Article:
/ Rugby

Wales 16-25 Australia

Updated: Saturday, 06 Nov 2010 20:25

Kurtley Beale was outstanding for Australia
Kurtley Beale was outstanding for Australia

Wales slipped to another defeat against Tri Nations opposition as Australia's try-scoring class saw them home at a subdued Millennium Stadium.

More than 20,000 Wales fans stayed away and they ultimately missed little, with Wales suffering a 10th defeat from 11 starts at the hands of Australia, New Zealand and South Africa since coach Warren Gatland took charge almost three years ago.

The Wallabies ran in three tries - flanker David Pocock, outstanding full-back Kurtley Beale and prop Ben Alexander touching down - while wing James O'Connor added two penalties and two conversions.

Wales fleetingly threatened, notably when substitute scrum-half Richie Rees scored late on, but otherwise they had to rely on three Stephen Jones penalties and a Dan Biggar conversion for their points.

And they ultimately still look off the pace when it comes down to claiming victory against opponents that really matter.

Gatland recently signed a new four-year contract, but the 53,127 fans who witnessed the latest demise against major southern hemisphere opponents were left unfulfilled.

Wales' blunt attacking edge meant Australia never seriously broke sweat in defence, and it was only when Rees appeared instead of Mike Phillips that the home side threatened to move up a gear.

By then though, it was too little too late, and with the magnificent Beale keeping Australia moving forward, Wales could not seize the initiative.

Wales must now regroup for an appointment with world champions South Africa next Saturday - Australia head to Twickenham to face England - and any feelgood factor under Gatland is now long gone.

Results count far more than performance in professional sport, and whatever Gatland and his coaching staff do in attempting to cover up this latest loss, there is no hiding place, especially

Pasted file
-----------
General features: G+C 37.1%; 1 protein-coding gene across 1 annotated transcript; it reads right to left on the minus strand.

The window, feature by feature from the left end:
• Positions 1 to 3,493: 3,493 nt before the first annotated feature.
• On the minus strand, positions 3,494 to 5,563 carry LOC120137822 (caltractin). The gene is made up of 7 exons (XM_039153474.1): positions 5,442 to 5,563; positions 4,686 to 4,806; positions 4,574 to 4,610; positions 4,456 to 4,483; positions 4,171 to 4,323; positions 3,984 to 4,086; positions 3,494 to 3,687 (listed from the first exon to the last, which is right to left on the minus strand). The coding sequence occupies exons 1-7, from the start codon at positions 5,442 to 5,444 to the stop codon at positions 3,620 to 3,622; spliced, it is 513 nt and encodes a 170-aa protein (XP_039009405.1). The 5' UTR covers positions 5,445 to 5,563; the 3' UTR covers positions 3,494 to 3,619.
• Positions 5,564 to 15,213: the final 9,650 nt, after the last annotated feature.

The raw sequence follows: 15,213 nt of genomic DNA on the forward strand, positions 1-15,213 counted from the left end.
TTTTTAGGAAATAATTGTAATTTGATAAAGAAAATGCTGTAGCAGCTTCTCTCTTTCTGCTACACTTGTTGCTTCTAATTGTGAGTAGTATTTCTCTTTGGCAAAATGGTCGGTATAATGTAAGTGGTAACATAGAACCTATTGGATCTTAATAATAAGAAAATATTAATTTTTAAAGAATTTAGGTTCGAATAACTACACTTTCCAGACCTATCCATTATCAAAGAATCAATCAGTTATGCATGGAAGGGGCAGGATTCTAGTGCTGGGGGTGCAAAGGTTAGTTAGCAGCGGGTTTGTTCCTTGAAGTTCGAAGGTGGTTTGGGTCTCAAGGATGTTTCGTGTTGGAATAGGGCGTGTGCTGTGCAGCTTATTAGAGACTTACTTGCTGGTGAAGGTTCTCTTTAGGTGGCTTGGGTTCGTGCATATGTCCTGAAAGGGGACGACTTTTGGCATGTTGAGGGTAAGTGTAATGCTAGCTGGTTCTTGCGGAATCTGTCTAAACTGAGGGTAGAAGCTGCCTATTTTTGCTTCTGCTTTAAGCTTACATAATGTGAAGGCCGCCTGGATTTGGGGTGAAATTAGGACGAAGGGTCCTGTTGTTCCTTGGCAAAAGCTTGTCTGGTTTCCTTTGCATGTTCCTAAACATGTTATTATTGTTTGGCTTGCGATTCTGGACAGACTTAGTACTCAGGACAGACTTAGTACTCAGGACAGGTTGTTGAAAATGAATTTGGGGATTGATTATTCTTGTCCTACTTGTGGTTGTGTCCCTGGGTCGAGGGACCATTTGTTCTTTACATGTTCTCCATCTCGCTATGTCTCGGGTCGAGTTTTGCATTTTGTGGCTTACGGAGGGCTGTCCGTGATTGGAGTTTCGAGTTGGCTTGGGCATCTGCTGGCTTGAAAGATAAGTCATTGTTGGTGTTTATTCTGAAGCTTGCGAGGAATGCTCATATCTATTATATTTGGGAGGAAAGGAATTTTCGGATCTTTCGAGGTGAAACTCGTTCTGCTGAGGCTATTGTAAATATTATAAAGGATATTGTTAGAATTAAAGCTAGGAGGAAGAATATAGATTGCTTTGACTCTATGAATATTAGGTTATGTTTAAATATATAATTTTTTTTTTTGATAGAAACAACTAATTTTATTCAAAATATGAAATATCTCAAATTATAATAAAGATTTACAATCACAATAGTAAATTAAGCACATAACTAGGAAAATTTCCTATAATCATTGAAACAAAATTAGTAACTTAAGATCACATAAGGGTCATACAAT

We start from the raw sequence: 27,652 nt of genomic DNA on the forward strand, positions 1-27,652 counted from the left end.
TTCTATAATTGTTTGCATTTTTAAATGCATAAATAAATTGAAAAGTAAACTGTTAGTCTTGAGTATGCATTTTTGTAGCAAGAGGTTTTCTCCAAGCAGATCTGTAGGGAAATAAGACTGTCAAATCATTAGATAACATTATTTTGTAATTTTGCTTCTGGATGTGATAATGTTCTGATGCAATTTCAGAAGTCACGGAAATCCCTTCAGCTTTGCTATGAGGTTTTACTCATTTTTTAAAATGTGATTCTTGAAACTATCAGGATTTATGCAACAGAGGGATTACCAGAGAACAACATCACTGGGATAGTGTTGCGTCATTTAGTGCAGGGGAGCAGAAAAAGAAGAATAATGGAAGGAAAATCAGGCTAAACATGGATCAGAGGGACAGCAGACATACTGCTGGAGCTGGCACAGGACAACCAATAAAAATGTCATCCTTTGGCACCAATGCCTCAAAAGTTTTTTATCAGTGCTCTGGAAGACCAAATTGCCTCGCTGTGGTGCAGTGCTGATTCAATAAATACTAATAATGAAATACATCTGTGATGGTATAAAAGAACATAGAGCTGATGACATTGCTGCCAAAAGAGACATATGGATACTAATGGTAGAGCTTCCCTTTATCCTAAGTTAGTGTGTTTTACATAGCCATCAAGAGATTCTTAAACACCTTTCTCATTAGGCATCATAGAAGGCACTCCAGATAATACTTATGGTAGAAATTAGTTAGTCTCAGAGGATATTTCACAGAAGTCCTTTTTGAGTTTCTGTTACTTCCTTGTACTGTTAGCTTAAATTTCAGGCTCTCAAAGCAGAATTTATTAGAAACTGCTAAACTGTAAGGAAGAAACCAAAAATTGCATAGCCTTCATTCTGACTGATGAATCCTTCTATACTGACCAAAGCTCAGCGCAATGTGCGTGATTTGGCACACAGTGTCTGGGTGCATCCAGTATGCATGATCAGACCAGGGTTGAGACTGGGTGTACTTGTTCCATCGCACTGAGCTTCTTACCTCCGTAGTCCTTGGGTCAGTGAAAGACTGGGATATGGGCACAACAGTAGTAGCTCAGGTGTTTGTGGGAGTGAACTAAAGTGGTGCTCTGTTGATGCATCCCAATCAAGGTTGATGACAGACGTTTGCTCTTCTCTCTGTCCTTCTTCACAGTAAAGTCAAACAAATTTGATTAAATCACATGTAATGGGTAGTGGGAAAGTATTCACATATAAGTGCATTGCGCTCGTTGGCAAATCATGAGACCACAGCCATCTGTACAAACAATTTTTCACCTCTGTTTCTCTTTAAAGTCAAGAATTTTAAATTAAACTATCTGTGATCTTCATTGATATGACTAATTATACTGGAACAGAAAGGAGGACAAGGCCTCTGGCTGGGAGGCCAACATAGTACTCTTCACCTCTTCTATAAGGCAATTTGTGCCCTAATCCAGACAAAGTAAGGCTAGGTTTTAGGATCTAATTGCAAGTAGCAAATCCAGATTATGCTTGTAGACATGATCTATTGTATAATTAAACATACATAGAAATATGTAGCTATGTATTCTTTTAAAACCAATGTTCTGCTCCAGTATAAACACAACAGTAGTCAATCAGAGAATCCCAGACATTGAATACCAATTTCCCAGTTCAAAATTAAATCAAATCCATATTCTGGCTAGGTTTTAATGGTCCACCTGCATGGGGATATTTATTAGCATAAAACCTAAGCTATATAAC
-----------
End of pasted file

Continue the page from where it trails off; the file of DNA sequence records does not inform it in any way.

with a World Cup just 10 months away.

Wales were without four key players through injury - Lee Byrne, Leigh Halfpenny, Jonathan Davies and Ryan Jones - and resulting changes included star centre James Hook being moved to full-back, with Tom Shanklin and Andrew Bishop forging a new centre partnership.

Australia's hopes of retaining the side that memorably accounted for New Zealand in Hong Kong last Saturday were dashed with hooker Stephen Moore's late withdrawal, which meant a start for Saia Faingaa.

Jones kicked Wales ahead inside 90 seconds, yet initial promise flattered to deceive as Australia scored from their first significant attack.

Sustained pressure resulted in Pocock crashing over from close range, with O'Connor's conversion giving the Wallabies an early advantage that they held comfortably, despite a second Jones penalty eight minutes before the break.

Wales dominated the half territorially, yet their lack of an attacking spark played into Australian hands, with the tourists content to absorb whatever their hosts could throw at them.

After an opening half lacking in atmosphere, Australia looked to step up a gear after the
break, and they conjured a second try inside eight minutes.

Fly-half Quade Cooper's kick bounced fortuitously off Wales lock Alun-Wyn Jones' shin into Beale's hands, but he took full advantage, linking with O'Connor before crossing for a superb try that O'Connor improved.

Wales were stung by such opportunism and although Jones then completed his penalty hat-trick, Australia remained in a different league when it came to any attacking threat.

And their third try arrived just inside the hour-mark, again the product of crisp passing and support play, which ended with Alexander touching down.

Wales had to score next or face oblivion, but their hopes were dashed when Alun-Wyn Jones' close-range effort was ruled out by television match official Graham Hughes.

Wales centre Tom Shanklin had been sin-binned for killing possession, but his team received an injection of verve and impetus through scrum-half Rees' arrival.

When he dived over for a 71st-minute try, converted by his fellow substitute Biggar, Wales had a glimmer of hope, but a late O'Connor penalty killed off any hope that Wales could complete any revival.

And it meant another opportunity to claim a Tri Nations scalp went by the board.